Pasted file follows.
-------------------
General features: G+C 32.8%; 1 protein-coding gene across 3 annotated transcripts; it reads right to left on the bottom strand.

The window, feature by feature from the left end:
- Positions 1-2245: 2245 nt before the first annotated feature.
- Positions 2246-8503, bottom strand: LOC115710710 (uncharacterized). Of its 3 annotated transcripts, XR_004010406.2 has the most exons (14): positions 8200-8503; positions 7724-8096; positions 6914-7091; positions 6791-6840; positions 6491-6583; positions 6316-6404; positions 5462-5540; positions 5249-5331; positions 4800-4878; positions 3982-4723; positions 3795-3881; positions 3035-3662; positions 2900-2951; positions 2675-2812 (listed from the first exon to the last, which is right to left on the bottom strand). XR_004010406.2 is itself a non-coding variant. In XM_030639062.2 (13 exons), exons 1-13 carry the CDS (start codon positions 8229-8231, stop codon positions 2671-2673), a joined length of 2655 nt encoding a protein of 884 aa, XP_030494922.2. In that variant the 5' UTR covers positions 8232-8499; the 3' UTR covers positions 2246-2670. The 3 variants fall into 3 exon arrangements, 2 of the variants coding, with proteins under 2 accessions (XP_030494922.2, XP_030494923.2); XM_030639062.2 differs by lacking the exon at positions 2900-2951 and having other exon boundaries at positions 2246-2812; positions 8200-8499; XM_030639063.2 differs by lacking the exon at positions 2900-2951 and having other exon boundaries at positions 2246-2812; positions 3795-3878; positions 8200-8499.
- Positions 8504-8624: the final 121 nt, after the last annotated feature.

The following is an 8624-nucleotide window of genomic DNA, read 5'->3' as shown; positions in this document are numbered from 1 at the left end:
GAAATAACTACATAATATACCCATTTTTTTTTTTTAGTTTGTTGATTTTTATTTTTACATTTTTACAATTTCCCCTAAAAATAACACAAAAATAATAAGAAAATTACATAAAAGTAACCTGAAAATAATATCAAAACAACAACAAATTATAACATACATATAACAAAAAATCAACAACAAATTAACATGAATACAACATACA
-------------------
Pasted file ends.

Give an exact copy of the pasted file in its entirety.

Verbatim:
General features: G+C 32.8%; 1 protein-coding gene across 3 annotated transcripts; it reads right to left on the bottom strand.

The window, feature by feature from the left end:
- Positions 1-2245: 2245 nt before the first annotated feature.
- Positions 2246-8503, bottom strand: LOC115710710 (uncharacterized). Of its 3 annotated transcripts, XR_004010406.2 has the most exons (14): positions 8200-8503; positions 7724-8096; positions 6914-7091; positions 6791-6840; positions 6491-6583; positions 6316-6404; positions 5462-5540; positions 5249-5331; positions 4800-4878; positions 3982-4723; positions 3795-3881; positions 3035-3662; positions 2900-2951; positions 2675-2812 (listed from the first exon to the last, which is right to left on the bottom strand). XR_004010406.2 is itself a non-coding variant. In XM_030639062.2 (13 exons), exons 1-13 carry the CDS (start codon positions 8229-8231, stop codon positions 2671-2673), a joined length of 2655 nt encoding a protein of 884 aa, XP_030494922.2. In that variant the 5' UTR covers positions 8232-8499; the 3' UTR covers positions 2246-2670. The 3 variants fall into 3 exon arrangements, 2 of the variants coding, with proteins under 2 accessions (XP_030494922.2, XP_030494923.2); XM_030639062.2 differs by lacking the exon at positions 2900-2951 and having other exon boundaries at positions 2246-2812; positions 8200-8499; XM_030639063.2 differs by lacking the exon at positions 2900-2951 and having other exon boundaries at positions 2246-2812; positions 3795-3878; positions 8200-8499.
- Positions 8504-8624: the final 121 nt, after the last annotated feature.

The following is an 8624-nucleotide window of genomic DNA, read 5'->3' as shown; positions in this document are numbered from 1 at the left end:
GAAATAACTACATAATATACCCATTTTTTTTTTTTAGTTTGTTGATTTTTATTTTTACATTTTTACAATTTCCCCTAAAAATAACACAAAAATAATAAGAAAATTACATAAAAGTAACCTGAAAATAATATCAAAACAACAACAAATTATAACATACATATAACAAAAAATCAACAACAAATTAACATGAATACAACATACA